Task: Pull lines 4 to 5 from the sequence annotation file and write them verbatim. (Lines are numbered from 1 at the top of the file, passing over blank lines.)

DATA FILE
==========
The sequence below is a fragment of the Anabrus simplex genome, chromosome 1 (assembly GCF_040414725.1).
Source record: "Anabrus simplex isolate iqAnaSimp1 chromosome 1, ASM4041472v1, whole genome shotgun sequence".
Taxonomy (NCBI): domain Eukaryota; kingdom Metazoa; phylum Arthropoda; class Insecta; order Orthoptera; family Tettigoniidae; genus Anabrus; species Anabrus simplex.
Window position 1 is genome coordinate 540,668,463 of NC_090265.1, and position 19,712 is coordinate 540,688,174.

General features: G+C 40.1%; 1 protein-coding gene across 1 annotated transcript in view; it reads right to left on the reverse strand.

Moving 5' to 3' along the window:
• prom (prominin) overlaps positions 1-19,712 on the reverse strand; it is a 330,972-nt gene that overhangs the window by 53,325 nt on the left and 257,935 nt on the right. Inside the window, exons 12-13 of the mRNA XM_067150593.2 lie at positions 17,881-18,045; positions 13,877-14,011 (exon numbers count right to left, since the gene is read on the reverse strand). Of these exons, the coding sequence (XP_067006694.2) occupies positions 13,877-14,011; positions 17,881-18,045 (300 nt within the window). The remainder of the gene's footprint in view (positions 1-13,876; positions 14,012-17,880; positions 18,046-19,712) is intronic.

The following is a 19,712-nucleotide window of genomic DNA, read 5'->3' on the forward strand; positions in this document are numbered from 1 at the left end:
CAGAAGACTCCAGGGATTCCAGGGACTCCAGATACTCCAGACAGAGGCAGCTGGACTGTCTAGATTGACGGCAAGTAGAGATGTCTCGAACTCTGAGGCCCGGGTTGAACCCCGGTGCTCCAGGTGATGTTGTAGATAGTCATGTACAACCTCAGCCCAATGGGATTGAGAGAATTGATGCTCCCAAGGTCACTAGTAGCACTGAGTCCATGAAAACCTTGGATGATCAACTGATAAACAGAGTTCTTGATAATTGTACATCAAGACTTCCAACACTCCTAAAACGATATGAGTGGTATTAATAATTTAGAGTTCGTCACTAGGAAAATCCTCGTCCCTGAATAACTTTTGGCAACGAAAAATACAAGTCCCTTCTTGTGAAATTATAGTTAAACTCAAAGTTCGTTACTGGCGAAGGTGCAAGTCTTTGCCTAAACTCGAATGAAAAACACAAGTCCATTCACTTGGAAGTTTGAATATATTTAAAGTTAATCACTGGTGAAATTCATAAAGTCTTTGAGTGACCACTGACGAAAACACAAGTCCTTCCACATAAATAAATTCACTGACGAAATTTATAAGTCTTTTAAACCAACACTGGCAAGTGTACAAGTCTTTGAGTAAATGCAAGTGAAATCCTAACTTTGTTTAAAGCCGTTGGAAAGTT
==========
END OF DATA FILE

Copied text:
Window position 1 is genome coordinate 540,668,463 of NC_090265.1, and position 19,712 is coordinate 540,688,174.

General features: G+C 40.1%; 1 protein-coding gene across 1 annotated transcript in view; it reads right to left on the reverse strand.